Most businesses face adverse publicity at some stage, deservedly or otherwise. Featuring in a television current affairs investigation pretty much tops the list of difficult PR events. Nobody wants to see a balanced story on TV. Bo-ring.
There's a fine line between 'TV spin' and a big fat steaming lie. It's important to understand your legal rights if the press falls on the wrong side of the line.
Online restaurant home delivery ordering service Menulog found out all about adverse PR recently. A Current Affair was planning to run a piece on a scam in which it said Menulog was involved. But Menulog had already explained to ACA, in some detail, that another business was responsible for the incident in question.
Roll out the lawyers and the last minute urgent injunction application. The hard part is that your legal options in this scenario are actually pretty limited. Here's why.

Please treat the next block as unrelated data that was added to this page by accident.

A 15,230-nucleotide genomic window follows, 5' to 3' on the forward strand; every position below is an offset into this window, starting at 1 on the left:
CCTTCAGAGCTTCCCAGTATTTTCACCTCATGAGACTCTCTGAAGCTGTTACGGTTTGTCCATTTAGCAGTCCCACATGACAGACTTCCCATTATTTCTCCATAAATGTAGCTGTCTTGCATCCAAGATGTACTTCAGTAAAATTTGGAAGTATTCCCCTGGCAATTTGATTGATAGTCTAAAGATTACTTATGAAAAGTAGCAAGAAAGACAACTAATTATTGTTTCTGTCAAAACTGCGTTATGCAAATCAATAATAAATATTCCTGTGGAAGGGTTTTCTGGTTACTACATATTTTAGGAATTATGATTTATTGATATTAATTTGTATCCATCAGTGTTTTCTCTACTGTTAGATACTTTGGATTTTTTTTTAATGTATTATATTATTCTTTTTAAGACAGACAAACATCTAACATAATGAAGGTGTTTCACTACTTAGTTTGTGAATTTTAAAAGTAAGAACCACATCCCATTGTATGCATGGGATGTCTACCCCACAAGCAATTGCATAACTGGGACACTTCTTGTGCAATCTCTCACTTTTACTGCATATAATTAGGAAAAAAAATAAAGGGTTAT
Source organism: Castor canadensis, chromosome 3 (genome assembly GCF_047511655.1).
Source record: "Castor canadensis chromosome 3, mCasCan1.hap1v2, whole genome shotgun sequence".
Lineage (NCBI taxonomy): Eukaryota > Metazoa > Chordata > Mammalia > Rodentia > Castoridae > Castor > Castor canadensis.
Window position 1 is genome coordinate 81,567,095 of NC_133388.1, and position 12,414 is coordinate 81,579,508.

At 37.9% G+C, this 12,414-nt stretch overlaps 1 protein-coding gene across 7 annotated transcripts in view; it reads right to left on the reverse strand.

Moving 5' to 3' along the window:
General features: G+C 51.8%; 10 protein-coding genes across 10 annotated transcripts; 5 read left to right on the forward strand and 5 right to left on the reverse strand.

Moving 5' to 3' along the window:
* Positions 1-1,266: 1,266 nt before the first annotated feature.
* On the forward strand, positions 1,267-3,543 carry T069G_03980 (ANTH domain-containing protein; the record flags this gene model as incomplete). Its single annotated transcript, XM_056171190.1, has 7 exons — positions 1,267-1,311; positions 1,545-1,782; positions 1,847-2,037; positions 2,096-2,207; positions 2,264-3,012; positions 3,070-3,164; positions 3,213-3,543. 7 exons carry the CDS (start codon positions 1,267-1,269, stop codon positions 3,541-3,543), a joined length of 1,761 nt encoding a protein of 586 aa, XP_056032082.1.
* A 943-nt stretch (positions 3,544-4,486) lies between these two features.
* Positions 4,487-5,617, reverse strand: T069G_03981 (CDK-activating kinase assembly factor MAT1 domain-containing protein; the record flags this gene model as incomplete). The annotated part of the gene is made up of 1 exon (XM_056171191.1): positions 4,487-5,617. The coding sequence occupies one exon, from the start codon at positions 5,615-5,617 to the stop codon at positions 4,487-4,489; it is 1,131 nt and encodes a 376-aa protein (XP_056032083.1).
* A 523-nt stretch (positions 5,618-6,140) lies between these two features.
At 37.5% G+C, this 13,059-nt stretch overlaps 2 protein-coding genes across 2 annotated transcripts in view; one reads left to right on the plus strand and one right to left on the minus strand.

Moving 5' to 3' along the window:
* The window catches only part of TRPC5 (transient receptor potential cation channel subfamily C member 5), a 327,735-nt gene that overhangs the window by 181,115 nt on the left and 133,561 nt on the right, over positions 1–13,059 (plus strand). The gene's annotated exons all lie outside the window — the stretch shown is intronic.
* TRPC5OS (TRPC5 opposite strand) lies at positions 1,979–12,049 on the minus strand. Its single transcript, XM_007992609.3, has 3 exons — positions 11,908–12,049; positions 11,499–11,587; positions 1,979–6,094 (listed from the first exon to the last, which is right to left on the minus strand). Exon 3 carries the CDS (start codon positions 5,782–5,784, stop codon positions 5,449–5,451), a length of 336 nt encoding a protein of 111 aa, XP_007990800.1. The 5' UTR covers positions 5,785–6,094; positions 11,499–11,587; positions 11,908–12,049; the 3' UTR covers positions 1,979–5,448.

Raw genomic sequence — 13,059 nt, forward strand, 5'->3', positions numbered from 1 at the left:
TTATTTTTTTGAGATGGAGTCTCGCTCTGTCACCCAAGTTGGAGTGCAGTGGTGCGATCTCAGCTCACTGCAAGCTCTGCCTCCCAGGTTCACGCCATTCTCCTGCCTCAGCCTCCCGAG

- Defamation: with a couple of exceptions, companies can't sue in defamation.
- Misleading or deceptive conduct: news services are generally exempt from liability.
- Negligent misstatement: you have to prove that the media owe you a duty of care.
- Injurious falsehood: you have to prove that the publication is both false and malicious.
Menulog ran with option (d). And, against the odds, they showed that they had an arguable case on malice and stopped the ACA broadcast, at least for now. The judge said that a reckless indifference to the truth and knowledge of the falsity of a statement can justify an inference of malice. And that was enough to get Menulog its interim injunction.
It's pretty rare to stop a broadcast like this. The claims are hard to make out, and often the best advice is to batten down the hatches and ring up your PR agency. The Menulog decision highlights that you should examine your legal options really closely before rolling over to the media.
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